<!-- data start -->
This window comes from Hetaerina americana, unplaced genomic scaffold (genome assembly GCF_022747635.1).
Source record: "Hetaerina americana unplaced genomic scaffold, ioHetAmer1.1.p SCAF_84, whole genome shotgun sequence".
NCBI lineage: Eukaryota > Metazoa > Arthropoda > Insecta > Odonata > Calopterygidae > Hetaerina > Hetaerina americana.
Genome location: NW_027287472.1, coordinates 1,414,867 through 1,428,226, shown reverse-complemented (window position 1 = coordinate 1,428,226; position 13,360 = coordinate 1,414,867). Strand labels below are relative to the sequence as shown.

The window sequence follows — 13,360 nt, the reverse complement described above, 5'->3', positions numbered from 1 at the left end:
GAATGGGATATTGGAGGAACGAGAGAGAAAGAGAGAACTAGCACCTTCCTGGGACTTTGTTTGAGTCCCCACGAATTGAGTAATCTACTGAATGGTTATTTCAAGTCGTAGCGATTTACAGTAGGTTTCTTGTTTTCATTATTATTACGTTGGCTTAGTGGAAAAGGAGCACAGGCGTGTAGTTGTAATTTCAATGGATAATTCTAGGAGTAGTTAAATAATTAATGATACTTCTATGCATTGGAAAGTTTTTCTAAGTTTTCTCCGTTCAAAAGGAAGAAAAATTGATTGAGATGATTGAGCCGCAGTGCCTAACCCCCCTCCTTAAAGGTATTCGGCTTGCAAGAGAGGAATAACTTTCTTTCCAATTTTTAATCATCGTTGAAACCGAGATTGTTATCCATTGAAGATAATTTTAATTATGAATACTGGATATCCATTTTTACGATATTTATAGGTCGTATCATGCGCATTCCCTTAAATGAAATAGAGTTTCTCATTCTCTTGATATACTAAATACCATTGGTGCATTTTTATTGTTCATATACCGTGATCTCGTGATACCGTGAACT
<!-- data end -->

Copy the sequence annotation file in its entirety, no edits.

This window comes from Hetaerina americana, unplaced genomic scaffold (genome assembly GCF_022747635.1).
Source record: "Hetaerina americana unplaced genomic scaffold, ioHetAmer1.1.p SCAF_84, whole genome shotgun sequence".
NCBI lineage: Eukaryota > Metazoa > Arthropoda > Insecta > Odonata > Calopterygidae > Hetaerina > Hetaerina americana.
Genome location: NW_027287472.1, coordinates 1,414,867 through 1,428,226, shown reverse-complemented (window position 1 = coordinate 1,428,226; position 13,360 = coordinate 1,414,867). Strand labels below are relative to the sequence as shown.

The window sequence follows — 13,360 nt, the reverse complement described above, 5'->3', positions numbered from 1 at the left end:
GAATGGGATATTGGAGGAACGAGAGAGAAAGAGAGAACTAGCACCTTCCTGGGACTTTGTTTGAGTCCCCACGAATTGAGTAATCTACTGAATGGTTATTTCAAGTCGTAGCGATTTACAGTAGGTTTCTTGTTTTCATTATTATTACGTTGGCTTAGTGGAAAAGGAGCACAGGCGTGTAGTTGTAATTTCAATGGATAATTCTAGGAGTAGTTAAATAATTAATGATACTTCTATGCATTGGAAAGTTTTTCTAAGTTTTCTCCGTTCAAAAGGAAGAAAAATTGATTGAGATGATTGAGCCGCAGTGCCTAACCCCCCTCCTTAAAGGTATTCGGCTTGCAAGAGAGGAATAACTTTCTTTCCAATTTTTAATCATCGTTGAAACCGAGATTGTTATCCATTGAAGATAATTTTAATTATGAATACTGGATATCCATTTTTACGATATTTATAGGTCGTATCATGCGCATTCCCTTAAATGAAATAGAGTTTCTCATTCTCTTGATATACTAAATACCATTGGTGCATTTTTATTGTTCATATACCGTGATCTCGTGATACCGTGAACT